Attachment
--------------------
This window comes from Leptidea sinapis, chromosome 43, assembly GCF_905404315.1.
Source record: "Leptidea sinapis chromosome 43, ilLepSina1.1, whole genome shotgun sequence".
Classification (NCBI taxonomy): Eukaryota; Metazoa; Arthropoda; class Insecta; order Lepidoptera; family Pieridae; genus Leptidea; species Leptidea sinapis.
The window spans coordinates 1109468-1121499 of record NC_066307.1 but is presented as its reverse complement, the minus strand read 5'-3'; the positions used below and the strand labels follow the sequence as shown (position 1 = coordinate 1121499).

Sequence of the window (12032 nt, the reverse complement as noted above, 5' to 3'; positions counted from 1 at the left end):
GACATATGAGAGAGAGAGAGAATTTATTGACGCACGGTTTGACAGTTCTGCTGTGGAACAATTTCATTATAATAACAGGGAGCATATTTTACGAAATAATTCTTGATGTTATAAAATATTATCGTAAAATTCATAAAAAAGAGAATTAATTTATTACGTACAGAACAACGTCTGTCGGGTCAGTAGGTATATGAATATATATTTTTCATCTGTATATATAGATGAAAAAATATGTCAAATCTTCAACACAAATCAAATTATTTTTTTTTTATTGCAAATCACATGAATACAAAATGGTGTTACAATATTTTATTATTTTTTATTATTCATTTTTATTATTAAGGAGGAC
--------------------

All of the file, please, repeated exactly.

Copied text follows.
This window comes from Leptidea sinapis, chromosome 43, assembly GCF_905404315.1.
Source record: "Leptidea sinapis chromosome 43, ilLepSina1.1, whole genome shotgun sequence".
Classification (NCBI taxonomy): Eukaryota; Metazoa; Arthropoda; class Insecta; order Lepidoptera; family Pieridae; genus Leptidea; species Leptidea sinapis.
The window spans coordinates 1109468-1121499 of record NC_066307.1 but is presented as its reverse complement, the minus strand read 5'-3'; the positions used below and the strand labels follow the sequence as shown (position 1 = coordinate 1121499).

Sequence of the window (12032 nt, the reverse complement as noted above, 5' to 3'; positions counted from 1 at the left end):
GACATATGAGAGAGAGAGAGAATTTATTGACGCACGGTTTGACAGTTCTGCTGTGGAACAATTTCATTATAATAACAGGGAGCATATTTTACGAAATAATTCTTGATGTTATAAAATATTATCGTAAAATTCATAAAAAAGAGAATTAATTTATTACGTACAGAACAACGTCTGTCGGGTCAGTAGGTATATGAATATATATTTTTCATCTGTATATATAGATGAAAAAATATGTCAAATCTTCAACACAAATCAAATTATTTTTTTTTTATTGCAAATCACATGAATACAAAATGGTGTTACAATATTTTATTATTTTTTATTATTCATTTTTATTATTAAGGAGGAC